Query regarding Overloading Address-of Operator

This is a discussion on Query regarding Overloading Address-of Operator within the C++ Programming forums, part of the General Programming Boards category; Hi Folks, Why doesn't overloading the Address-Of Operator result in a recursion??? Code: class X { public: X* operator&() // ...

  1. #1
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    Query regarding Overloading Address-of Operator

    Hi Folks,

    Why doesn't overloading the Address-Of Operator result in a recursion???

    Code:
    class X {
    
         public:
         
         X* operator&()    // Compiler internally should convert it as X* operator&(X* const this)
         {
              cout << " Why does it not result in a recursive call??? " << endl;
              return this;
         }
    };
    
    int main()
    {
         X ob;
         X *prt = &ob; 
         // implies ==> X* ptr = ob.X::operator&() 
        //  which implies ==> X* prt = X::operator&(&ob);
    
         // My question is since the call to operator& member function must pass the 
        // address of the calling object, logically shouldn't this result in a recursive call.
    
        // I would like to understand how does it work ??? or rather why it works
    }
    regards,
    Shiv
    Have a wonderful day.... and keep smiling... you look terrific that way
    signing off...
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  2. #2
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    I may very well be wrong about this, but I don't think the address-of operator can be overloaded. I know that the pointer operator (*) can't be, so I assume the (&) operator can't be overloaded either.

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    Hi Maxhavoc,

    I know that it can be overloaded and I know it works.
    Only few operators cannot be overloaded (. , .*, ::, ?:, sizeof) and the address-of operator is not one among them. The above example what I have written is "RUBBISH" w.r.t its Usefulness. It could be used in the context of SmartPointers.
    But I just can't see as to how its working.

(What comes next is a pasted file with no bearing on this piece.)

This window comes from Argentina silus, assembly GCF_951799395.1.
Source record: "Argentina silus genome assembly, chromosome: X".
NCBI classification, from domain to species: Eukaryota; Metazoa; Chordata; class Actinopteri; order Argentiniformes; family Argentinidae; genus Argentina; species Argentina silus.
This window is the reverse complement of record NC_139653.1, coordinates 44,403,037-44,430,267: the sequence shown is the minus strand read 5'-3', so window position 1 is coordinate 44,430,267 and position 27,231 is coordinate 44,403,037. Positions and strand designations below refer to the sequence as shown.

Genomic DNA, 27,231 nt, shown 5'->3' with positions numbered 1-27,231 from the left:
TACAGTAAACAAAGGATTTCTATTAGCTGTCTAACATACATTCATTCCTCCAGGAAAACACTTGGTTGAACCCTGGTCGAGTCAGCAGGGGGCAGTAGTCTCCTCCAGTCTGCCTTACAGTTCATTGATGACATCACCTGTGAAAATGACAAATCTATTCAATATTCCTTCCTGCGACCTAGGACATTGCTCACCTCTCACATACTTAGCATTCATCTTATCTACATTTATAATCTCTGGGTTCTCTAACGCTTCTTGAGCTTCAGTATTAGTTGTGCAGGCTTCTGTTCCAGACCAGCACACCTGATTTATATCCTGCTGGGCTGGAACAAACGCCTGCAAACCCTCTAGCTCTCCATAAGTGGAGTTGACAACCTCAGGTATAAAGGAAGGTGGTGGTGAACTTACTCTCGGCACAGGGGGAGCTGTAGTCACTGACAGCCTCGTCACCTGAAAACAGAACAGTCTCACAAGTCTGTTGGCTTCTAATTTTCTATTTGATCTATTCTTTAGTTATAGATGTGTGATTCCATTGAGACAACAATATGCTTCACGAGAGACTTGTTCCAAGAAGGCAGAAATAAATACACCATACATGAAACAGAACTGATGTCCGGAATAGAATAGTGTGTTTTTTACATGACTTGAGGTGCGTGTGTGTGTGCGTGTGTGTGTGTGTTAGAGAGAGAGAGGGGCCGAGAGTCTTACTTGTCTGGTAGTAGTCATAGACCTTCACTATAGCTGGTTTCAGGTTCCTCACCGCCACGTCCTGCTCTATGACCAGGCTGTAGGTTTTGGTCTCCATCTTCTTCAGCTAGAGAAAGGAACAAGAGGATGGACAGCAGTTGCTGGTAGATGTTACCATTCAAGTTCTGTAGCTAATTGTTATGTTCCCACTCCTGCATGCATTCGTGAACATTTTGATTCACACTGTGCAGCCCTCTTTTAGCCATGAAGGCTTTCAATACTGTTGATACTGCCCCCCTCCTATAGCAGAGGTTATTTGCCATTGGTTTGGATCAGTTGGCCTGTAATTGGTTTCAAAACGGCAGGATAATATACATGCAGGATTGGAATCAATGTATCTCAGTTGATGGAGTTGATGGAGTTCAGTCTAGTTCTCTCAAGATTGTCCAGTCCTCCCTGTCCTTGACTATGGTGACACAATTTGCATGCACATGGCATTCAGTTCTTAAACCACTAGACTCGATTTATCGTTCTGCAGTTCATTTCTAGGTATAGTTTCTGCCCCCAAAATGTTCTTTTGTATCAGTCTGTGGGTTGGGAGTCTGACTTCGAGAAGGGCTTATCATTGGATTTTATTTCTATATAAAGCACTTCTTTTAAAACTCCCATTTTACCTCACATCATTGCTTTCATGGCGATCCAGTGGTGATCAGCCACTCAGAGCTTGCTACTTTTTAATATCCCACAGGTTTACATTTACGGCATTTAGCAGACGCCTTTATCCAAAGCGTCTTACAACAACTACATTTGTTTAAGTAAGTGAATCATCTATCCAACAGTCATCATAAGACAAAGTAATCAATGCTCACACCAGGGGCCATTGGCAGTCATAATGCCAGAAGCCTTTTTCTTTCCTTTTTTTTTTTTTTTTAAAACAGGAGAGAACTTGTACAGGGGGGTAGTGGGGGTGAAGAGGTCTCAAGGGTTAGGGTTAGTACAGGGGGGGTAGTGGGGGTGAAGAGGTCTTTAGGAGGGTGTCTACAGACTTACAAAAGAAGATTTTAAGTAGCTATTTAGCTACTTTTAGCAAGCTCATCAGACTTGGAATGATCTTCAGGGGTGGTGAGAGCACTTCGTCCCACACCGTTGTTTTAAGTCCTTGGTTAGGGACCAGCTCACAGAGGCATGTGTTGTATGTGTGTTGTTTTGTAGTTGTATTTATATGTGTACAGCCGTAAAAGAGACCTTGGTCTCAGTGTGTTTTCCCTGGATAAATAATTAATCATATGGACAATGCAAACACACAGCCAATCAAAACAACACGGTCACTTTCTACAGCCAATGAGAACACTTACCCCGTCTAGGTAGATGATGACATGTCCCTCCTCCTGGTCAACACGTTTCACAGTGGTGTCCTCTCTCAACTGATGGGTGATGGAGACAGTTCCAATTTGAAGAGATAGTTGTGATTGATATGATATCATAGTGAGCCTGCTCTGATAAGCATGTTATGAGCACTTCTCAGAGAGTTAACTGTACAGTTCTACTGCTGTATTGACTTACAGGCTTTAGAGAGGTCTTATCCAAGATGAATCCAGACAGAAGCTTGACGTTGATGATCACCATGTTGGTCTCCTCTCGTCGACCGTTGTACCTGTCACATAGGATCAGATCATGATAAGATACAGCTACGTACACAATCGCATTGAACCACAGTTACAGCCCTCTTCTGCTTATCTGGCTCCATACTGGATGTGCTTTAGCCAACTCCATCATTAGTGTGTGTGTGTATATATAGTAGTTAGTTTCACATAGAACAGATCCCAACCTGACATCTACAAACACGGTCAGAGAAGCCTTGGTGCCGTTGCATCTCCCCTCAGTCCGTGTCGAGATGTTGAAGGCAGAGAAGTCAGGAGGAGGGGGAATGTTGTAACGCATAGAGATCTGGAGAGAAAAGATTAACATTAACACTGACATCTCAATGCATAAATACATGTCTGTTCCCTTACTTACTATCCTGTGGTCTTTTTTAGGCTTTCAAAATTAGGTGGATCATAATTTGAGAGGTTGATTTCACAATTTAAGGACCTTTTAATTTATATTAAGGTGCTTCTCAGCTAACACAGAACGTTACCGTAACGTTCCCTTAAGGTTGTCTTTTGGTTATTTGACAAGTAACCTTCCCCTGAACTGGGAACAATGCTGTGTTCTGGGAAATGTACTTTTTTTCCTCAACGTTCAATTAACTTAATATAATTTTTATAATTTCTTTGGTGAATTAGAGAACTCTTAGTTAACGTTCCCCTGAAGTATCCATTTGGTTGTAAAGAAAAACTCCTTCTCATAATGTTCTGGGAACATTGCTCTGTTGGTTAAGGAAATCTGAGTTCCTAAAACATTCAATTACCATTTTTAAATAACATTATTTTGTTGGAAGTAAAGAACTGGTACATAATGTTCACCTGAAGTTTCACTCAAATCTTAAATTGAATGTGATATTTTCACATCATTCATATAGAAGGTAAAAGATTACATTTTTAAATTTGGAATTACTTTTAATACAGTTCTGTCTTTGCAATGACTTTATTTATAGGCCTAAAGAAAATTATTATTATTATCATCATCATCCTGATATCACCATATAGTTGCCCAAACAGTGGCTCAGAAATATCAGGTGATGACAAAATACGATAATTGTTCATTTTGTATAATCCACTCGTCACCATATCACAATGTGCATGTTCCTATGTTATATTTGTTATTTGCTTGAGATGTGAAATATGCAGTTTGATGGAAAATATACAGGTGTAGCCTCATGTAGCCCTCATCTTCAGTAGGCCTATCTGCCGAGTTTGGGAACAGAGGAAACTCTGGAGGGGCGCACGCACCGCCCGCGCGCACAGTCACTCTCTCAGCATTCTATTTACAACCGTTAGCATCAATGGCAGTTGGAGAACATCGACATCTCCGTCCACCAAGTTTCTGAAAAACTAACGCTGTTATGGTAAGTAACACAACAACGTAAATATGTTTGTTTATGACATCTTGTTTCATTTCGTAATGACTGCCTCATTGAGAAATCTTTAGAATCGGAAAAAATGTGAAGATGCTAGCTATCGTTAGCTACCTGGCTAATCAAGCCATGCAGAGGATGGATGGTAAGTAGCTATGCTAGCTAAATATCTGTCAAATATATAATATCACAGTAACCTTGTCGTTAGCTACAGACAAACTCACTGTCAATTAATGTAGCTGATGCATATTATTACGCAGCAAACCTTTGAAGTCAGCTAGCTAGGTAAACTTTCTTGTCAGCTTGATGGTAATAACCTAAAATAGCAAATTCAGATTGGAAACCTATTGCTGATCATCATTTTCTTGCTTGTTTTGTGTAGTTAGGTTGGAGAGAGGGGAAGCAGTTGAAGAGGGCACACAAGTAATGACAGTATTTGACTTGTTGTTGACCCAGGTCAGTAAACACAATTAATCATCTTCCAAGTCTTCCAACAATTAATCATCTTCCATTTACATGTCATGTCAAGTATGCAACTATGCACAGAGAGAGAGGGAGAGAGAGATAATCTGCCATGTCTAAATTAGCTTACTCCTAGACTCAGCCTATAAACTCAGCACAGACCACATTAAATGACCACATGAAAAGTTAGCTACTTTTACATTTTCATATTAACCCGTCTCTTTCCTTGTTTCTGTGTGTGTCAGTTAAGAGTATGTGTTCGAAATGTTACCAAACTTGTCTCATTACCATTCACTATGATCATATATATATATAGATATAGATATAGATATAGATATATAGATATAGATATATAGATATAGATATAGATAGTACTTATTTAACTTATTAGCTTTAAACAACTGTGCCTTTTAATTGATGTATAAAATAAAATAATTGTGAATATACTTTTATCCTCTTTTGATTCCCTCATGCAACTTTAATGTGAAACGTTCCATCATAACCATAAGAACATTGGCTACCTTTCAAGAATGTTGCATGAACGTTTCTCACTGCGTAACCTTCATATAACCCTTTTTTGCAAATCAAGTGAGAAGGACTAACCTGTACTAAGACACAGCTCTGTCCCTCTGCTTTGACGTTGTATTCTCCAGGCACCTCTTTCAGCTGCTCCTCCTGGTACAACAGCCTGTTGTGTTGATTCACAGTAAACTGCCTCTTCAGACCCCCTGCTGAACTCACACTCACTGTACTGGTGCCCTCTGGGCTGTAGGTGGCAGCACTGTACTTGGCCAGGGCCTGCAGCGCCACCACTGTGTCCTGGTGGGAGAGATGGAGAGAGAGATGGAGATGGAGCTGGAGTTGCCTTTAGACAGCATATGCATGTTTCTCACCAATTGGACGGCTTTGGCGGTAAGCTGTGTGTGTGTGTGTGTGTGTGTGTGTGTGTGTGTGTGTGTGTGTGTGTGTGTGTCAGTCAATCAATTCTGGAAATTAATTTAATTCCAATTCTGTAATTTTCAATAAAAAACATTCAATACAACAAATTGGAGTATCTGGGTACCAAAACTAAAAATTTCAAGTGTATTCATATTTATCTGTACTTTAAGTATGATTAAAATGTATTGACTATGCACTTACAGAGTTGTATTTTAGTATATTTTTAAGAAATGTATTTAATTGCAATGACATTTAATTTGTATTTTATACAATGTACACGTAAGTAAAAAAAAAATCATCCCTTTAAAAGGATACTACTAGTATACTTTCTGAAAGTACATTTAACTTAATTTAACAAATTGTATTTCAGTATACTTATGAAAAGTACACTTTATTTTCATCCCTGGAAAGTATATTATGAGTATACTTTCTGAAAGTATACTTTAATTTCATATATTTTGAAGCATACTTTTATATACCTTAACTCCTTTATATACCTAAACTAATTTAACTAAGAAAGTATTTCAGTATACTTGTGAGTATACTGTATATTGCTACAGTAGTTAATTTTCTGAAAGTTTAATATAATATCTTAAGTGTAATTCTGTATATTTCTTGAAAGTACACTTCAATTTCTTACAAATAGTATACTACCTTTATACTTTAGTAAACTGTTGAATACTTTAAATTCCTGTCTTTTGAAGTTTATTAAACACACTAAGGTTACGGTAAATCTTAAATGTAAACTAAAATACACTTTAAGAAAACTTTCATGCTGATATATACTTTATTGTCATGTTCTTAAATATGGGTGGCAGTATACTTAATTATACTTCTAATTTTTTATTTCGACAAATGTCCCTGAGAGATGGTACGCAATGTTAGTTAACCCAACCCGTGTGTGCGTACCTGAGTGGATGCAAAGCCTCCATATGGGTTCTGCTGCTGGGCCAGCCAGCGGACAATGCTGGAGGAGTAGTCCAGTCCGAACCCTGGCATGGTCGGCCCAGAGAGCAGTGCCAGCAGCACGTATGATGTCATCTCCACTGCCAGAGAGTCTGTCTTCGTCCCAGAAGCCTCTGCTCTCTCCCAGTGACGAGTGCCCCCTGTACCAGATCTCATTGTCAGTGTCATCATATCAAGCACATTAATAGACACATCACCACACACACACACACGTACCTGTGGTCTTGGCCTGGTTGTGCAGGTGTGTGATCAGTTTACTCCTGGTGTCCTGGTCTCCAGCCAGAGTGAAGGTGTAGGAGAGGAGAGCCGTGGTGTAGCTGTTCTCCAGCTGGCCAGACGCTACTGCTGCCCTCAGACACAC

Shiv
    Have a wonderful day.... and keep smiling... you look terrific that way
    signing off...
    shiv... as i know him

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    Well, if it does work, then shouldn't it just return the address of the class object? It won't be a recursive call because it's not pointing to a function, it's pointing to the class object. Though this is just conjecture on my part.

  5. #5
    (?<!re)tired Mario F.'s Avatar
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    Do not confuse operator&() with operator&(T const &)

    The first is the address-of operator and the second is the bitwise AND operator.

    What is passed to the address-of operator is the implicit This.
    The programmer’s wife tells him: “Run to the store and pick up a loaf of bread. If they have eggs, get a dozen.”
    The programmer comes home with 12 loaves of bread.


    Originally Posted by brewbuck:
    Reimplementing a large system in another language to get a 25% performance boost is nonsense. It would be cheaper to just get a computer which is 25% faster.

  6. #6
    Registered User Tonto's Avatar
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    He's not confusing the two. I think the point is that the 'this' pointer is not resolved by calling the functions own address-of operator. I think basically, the question is how is the 'this' resolved, because it must not be the classes own address-of operator or we would experience recursion. Perhaps it uses the global operator & or keeps track of this seperately. Too bad I can not find any proof

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    Thanks for understanding my question correctly Tonto.
    I just can't sleep in peace without understanding how this is working.

    Shiv

  8. #8
    (?<!re)tired Mario F.'s Avatar
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    It still illudes me... the question, that is

    But I think the answer relies on the fact that the this pointer is not something that exists with the object. It is only created when a member function is called. As such, before the overloaded operator processes its body, the This pointer was already created by simply giving it the address of the calling object.
    The programmer’s wife tells him: “Run to the store and pick up a loaf of bread. If they have eggs, get a dozen.”
    The programmer comes home with 12 loaves of bread.


    Originally Posted by brewbuck:
    Reimplementing a large system in another language to get a 25% performance boost is nonsense. It would be cheaper to just get a computer which is 25% faster.